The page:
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Whistleblower News From The Inside -- October 20, 2017

Posted  October 20, 2017

By the C|C Whistleblower Lawyer Team

Verizon Paying $17 Million In FCC Fraud Case, But Could Have Been Docked Much More — The U.S. Federal Communications Commission is under fire for letting Verizon get off easy by settling a high-profile over-billing investigation. FCC chairman and former Verizon lawyer Ajit Pai agreed to close the case with the carrier repaying $17 million to the government’s E-rate program that subsidizes Internet connections for schools and libraries. Though the FCC won’t publicly explain how the amount was calculated, it relates to excess payments Verizon received under the program in New York City schools thanks to a crooked consultant who was later imprisoned for fraud and theft. Verizon says it wasn’t aware of the fraud but concedes that it received some payments “in error.” Fortune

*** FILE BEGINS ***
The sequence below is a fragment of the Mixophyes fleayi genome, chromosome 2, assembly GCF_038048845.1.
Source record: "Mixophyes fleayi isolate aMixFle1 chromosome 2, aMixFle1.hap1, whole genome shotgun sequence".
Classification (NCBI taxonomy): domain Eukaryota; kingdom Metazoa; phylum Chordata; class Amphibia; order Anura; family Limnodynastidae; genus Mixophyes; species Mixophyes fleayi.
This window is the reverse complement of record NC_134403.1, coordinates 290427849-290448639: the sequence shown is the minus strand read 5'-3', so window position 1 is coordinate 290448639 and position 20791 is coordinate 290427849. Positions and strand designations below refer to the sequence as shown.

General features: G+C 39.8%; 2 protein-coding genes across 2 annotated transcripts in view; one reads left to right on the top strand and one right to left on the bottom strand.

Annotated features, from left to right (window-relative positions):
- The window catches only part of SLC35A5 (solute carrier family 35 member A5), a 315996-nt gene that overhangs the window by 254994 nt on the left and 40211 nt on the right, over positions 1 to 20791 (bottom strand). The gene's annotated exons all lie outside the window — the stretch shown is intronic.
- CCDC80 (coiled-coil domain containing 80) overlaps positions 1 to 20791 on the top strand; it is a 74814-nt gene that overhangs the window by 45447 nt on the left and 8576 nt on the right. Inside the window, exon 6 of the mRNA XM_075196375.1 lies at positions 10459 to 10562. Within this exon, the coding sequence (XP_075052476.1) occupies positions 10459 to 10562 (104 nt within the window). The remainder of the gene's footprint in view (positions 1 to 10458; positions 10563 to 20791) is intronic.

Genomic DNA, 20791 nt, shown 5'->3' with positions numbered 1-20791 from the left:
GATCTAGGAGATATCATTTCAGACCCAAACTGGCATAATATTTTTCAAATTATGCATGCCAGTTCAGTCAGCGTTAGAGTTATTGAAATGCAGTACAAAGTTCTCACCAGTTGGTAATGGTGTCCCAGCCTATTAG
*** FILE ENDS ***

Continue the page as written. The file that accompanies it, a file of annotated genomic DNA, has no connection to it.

Shielding seniors from financial fraud — The illegal or improper use of a senior’s funds, property or assets is the most common form of elder abuse in the U.S., according to the Consumer Financial Protection Bureau. Annual financial fraud losses for older Americans can reach as high as $36.5 billion, according to a 2015 study cited by the CFPB. ABC News

Alabama judge dismisses fraud suit against FAU coach Lane Kiffin — An Alabama judge has dismissed a fraud lawsuit filed in March against Florida Atlantic head coach Lane Kiffin. On Thursday, the Associated Press reported Shelby County circuit judge Lara Alvis entered the decision Oct. 10, based on a review of court documents. Former University of Alabama receiver Antonio “A.C.” Carter had said Kiffin and the Florida Atlantic had offered him a job to get him to help sign a prospect and then failed to follow up on that promise. Palm Beach Post